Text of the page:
Economic uncertainty forces small businesses to prepare for a possible recession

Small businesses are, arguably, the lifeblood of the US economy. They employ just under half (46%) of working Americans.¹

Keeping a small firm in business has always been a challenge. The Federal Reserve estimates about 600,000 permanently close every year.² But after enduring more than two years of intermittent shutdowns and other difficulties due to COVID-19, many small businesses that managed to survive the pandemic are still struggling.

The pandemic caused an additional 200,000 permanent closures of businesses over pre-pandemic levels³

For organizations that are still in business, inflation has dealt them a significant blow. Price increases and supply chain issues affect all businesses, but it’s harder for firms operating on a smaller scale to cope. In fact, the Small Business Majority found nearly one in three small businesses couldn’t survive more than three months without additional capital or a change in business conditions.⁴

Compounding the challenge, with continued rate increases from the Federal Reserve, only companies that can afford the higher rates (typically larger, more established companies) can get loans.⁵ This excludes many small and especially younger businesses from that financial lifeline.

Some small businesses are coping — and preparing for a possible recession — by raising prices.⁶ Others are cutting staff. Hospitality, retail, construction, and manufacturing — all industries significantly made up of small businesses — were likeliest to say they’d experienced staff cuts over the past two years.

Other businesses are considering cutting worker bonuses⁷ and/or benefits, such as paid leave.⁸ But the latter may backfire. According to the Edelman Trust Barometer, which measures workers’ trust in the workplace, 90% of respondents want organizations to protect their employees’ well-being and financial security, even if it means financial loss.⁹

This tactic is, therefore, likely to exacerbate employee turnover.

In a strong labor market, employee turnover could cripple small businesses

While small businesses are struggling to recover revenue and customers as they emerge from the pandemic, they’re also facing the hurdle of attracting talent. Ninety percent of small businesses that are hiring are finding it difficult to recruit qualified candidates for open positions.¹⁰ Retaining w­­­orkers is also challenging.

Nearly 60% of small companies report worker shortages are affecting their ability to operate at full capacity

The unemployment rate, 3.5% as of December 2022, is at its lowest since February 2020.¹¹ There were more job openings across industries as of Fall 2022 than pre-pandemic.¹² It’s no wonder talent attraction and retention lead small firms’ business challenges.

Not only is employee turnover disruptive to business operations and customer service, it can also wreak havoc on the bottom line from a salary standpoint alone.

In 2019, the annual overall turnover rate in the US was 45%, based on data from the Bureau of Labor Statistics.¹³ Given that the cost of replacing a worker can range from one-half to two times the worker's annual salary, that means a 50-person organization providing an average salary of $50,000 could have turnover and replacement costs of between $330,000 and $1.3 million per year.¹⁴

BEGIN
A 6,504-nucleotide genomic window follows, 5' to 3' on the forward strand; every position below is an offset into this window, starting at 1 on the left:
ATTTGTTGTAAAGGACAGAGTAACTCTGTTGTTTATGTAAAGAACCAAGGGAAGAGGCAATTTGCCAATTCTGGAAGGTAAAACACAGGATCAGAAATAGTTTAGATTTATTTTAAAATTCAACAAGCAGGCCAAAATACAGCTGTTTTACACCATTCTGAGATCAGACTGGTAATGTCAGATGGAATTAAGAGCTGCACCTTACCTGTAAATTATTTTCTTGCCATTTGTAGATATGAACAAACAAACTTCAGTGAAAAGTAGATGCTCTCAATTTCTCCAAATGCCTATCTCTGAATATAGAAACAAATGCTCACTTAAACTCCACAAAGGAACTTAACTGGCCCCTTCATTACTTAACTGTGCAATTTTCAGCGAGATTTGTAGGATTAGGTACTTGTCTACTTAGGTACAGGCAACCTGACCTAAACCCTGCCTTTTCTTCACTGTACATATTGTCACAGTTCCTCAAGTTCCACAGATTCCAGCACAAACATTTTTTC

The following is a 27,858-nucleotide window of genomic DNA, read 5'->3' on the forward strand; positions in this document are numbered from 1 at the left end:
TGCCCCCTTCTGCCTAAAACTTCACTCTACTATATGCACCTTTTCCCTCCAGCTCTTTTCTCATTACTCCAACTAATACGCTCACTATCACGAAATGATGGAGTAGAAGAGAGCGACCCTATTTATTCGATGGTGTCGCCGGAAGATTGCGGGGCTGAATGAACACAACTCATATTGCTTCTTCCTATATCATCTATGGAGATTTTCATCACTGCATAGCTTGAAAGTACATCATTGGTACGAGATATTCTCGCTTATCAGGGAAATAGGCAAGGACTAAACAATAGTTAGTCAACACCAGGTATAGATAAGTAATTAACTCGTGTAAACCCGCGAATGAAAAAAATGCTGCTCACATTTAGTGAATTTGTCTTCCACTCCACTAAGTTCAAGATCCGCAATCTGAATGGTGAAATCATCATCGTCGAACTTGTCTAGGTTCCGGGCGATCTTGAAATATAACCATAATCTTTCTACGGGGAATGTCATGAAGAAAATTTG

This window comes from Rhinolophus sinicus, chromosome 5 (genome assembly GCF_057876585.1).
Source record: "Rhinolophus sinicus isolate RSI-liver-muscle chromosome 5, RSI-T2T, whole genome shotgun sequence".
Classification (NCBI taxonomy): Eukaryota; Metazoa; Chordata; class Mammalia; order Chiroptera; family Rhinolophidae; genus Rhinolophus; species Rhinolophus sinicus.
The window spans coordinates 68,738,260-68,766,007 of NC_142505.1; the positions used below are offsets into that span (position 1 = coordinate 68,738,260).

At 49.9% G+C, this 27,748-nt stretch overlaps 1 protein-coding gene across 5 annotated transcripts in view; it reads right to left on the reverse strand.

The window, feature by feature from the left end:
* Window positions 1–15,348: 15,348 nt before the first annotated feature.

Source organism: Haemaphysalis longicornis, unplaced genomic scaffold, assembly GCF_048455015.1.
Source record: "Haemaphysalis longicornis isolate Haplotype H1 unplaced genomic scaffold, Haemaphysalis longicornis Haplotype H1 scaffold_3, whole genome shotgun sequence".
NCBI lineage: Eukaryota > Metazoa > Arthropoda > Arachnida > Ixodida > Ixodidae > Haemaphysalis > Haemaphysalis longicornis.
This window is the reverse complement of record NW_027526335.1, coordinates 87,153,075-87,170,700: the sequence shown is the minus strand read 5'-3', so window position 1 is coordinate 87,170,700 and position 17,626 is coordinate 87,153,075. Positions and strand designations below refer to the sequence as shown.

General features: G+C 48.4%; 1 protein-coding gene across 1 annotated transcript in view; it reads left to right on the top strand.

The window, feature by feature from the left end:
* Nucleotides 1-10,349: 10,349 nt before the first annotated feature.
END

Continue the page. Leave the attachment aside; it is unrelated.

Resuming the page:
Investing in employee well-being as a means to improve talent attraction and retention is therefore not only important for boosting morale, it’s often an investment in a company’s financial well-being, too. This report will outline practical ways small business employers can prioritize employee attraction and retention with limited benefits dollars.

Workers at small firms also feel the financial pinch, resulting in lower well-being and loyalty

The unstable economic environment also takes a toll on small business workers. Even for those who’ve survived layoffs or furloughs, their well-being can feel precarious. Indeed, small business workers have lower overall well-being than workers at large businesses. Financial stress is especially high. Forty-eight percent of workers at small businesses say money/finances is the greatest source of stress in their life. This could be because many small business workers earn lower salaries.

Thirty percent of small business workers earn less than $50,000 per year; nearly half (45%) say they live paycheck to paycheck. However, small business workers lag across all pillars of well-being — emotional, physical, and financial.

Lower well-being and an awareness that they likely could earn more at larger organizations are driving lower loyalty among small business employees. Indeed, the percentage of small business workers who say they’d like to stay at their employer for 20 or more years has declined 34 percent over the past three years.

Diminishing loyalty may be reflective of employees’ changing expectations around work. In the past, the advantages of working at a small business — such as a greater connection to an organization’s purpose and a more personal, close-knit work environment — were sufficient. This is no longer the case.

What does a blueprint for small business success look like amid these challenges? Although there is no universal approach to success, Guardian’s findings reveal common characteristics of small firms that are surviving and thriving during this difficult period. These businesses are more likely to be investing in:

  • Technology
  • Expanding flexible work arrangements
  • Providing benefits decision-making support
  • Investing in mental health benefits
  • Exploring solutions like Professional Employer Organizations (PEOs) to compete for talent while controlling cost

By taking similar steps, small firms can remain viable and resilient to face the challenges of today and tomorrow.

2023-150332 20250331